May 2022 Annual Meeting

Featured

Thanks to everyone who attended!

At our annual (and now live again) meeting we honored longtime volunteer Suzanna Black and trustee Rick Muehlke for his outstanding service. A special, framed photo of The General Field was also given to past president Ted Lapres.

Russ Cohen was our guest speaker. If you missed his presentation, Nibbling on Native Plants in Your Back Yard we have the slide show linked here.  Additionally, Russ shared these sites which can be useful to you in creating an edible yard:

Be sure to check out all our upcoming events.

Carters’ Folly

Description

The Carters’ Folly land consists of approximately 21 acres of forest and wetlands located near Old Dunstable Road and includes a connection to Allens Trail. The parcel is adjacent to GCT’s Skitapet land, as well as the New England Forestry Foundation’s Baddacook Woods. The land contains mature oak, maple, hickory, and white pine forest at higher elevations, and wetland resources in the form of an intermittent stream and the southern end of a deep marsh. The parcel lies within the Petapawag Area of Critical Environmental Concern and is identified as NHESP Priority Habitat.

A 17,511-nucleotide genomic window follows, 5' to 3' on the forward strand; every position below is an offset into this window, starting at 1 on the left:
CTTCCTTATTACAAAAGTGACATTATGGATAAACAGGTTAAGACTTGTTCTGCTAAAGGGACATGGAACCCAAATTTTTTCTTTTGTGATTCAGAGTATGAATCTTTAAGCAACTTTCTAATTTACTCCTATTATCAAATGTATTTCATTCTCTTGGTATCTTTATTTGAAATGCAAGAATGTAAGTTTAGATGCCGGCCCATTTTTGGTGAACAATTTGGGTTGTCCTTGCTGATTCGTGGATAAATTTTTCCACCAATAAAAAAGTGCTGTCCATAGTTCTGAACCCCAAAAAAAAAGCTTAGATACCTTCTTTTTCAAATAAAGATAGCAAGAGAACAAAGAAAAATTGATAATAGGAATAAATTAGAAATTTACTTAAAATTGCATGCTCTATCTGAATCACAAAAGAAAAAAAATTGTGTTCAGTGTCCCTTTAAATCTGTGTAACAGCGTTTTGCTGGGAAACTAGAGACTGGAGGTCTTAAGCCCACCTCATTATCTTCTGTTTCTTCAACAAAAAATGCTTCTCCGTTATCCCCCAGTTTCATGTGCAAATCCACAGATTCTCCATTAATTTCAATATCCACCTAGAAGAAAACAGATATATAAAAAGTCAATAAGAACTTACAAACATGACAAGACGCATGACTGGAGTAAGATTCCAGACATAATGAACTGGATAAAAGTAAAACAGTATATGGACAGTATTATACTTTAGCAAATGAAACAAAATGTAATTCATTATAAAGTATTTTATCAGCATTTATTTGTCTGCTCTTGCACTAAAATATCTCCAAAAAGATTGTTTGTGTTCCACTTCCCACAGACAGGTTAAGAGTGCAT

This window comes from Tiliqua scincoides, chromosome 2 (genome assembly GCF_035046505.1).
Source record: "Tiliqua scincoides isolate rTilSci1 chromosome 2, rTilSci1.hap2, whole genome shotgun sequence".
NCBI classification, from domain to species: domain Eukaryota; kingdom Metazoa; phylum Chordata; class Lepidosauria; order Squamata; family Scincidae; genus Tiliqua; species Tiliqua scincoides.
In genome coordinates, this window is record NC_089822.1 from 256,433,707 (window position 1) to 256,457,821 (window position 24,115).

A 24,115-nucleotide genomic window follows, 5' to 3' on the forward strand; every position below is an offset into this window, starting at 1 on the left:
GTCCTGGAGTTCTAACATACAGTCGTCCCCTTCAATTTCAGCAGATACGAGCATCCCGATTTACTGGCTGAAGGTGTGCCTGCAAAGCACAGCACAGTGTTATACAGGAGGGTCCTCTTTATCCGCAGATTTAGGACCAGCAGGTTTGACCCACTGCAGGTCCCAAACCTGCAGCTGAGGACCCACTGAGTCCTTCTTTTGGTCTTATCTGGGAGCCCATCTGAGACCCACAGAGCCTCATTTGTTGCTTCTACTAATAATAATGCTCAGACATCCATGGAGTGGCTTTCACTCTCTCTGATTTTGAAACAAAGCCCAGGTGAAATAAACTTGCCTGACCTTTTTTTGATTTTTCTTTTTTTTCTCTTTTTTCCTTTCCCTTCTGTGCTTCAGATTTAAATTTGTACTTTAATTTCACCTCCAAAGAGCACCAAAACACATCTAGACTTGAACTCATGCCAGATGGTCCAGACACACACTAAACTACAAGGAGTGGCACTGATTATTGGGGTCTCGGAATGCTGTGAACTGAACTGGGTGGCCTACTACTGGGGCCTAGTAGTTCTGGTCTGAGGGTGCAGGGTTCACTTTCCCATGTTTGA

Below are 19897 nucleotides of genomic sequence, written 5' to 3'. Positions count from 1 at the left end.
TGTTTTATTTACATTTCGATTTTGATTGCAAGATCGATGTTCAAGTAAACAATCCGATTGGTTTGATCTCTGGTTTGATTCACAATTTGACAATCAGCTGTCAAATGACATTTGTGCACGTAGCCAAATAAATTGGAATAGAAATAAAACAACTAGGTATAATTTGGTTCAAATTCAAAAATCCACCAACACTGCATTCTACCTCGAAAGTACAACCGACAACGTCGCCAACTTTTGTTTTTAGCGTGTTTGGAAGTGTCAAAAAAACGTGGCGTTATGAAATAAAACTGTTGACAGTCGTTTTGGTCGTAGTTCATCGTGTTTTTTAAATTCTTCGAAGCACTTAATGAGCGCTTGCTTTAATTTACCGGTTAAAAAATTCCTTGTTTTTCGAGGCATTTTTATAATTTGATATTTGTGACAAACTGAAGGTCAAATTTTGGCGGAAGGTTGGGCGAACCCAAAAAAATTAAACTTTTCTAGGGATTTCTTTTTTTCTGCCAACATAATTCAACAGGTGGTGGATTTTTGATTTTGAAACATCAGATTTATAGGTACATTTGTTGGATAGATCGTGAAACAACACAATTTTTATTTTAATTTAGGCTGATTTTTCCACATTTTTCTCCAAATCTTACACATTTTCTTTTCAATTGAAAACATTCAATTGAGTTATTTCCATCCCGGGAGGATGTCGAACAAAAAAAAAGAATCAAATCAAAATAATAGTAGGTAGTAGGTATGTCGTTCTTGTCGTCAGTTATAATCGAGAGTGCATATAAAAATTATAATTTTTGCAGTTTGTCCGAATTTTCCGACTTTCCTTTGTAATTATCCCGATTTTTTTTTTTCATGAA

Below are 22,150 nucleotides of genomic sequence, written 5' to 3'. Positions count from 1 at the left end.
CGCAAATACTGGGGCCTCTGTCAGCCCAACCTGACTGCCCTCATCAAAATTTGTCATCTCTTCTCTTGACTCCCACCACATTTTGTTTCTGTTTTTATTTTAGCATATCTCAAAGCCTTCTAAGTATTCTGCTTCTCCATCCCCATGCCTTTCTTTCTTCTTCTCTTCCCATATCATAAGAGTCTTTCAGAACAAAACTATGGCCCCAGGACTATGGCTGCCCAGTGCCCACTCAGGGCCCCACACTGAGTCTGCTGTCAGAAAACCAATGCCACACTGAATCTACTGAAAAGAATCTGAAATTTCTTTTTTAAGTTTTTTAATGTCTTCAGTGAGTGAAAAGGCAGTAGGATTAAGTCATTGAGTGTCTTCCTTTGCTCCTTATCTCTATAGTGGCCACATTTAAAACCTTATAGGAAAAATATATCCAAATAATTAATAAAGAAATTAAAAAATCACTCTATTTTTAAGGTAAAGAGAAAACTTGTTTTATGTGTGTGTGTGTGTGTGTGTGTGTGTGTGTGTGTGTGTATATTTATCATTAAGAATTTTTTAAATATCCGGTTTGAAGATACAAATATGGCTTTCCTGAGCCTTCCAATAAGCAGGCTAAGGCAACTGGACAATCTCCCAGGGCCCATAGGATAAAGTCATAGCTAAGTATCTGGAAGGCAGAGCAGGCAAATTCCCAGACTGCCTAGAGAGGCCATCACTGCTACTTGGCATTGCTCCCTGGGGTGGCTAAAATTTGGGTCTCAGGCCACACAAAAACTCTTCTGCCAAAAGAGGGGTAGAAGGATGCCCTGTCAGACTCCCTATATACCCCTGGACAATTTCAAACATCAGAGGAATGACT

Carters’ Folly was donated to the GCT by Anne Carter and the Carter Family in 2021. The Carter family used the land for summer gatherings for many years.

GCT Trustee Rick Muehlke described the history of the land in our August 2021 newsletter:
In 1953 Anne Pitts was an assistant professor of economics at Harvard when she met Dr. Franklin Carter, a psychiatrist associated with Massachusetts General Hospital. After their marriage, in 1954 they purchased adjoining parcels of land in Groton with their friends and Cambridge neighbors Ed and Jean Mason who are known to many in the Groton community. The Groton Conservation Trust (GCT) has been interested in permanently protecting the Carters’ 21 acres, ever since Joseph and Jeanne Skinner donated the 51-acre “Skitapet Conservation Land” to the Trust in 1983 and 1989. This 21-acre Carter parcel is part of what is now 88 acres of uninterrupted east-west conservation land. A gap of only about 75 feet separates the north edge of the Carter parcel from over 2,190 acres of conserved land to the north, owned by seven different conservation organizations. Anne Carter and her daughter Sarah proposed “Carters’ Folly” as the name for the property. “Carters'” because it honors Anne and Franklin Carter. “Folly” because they never did anything with the land, other than enjoy it in its natural state. The Groton Conservation Trust sincerely thanks Professor Anne Pitts Carter for the gift of this beautiful and important property.

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A view from Carters’ Folly, courtesy of trustee Holly Estes.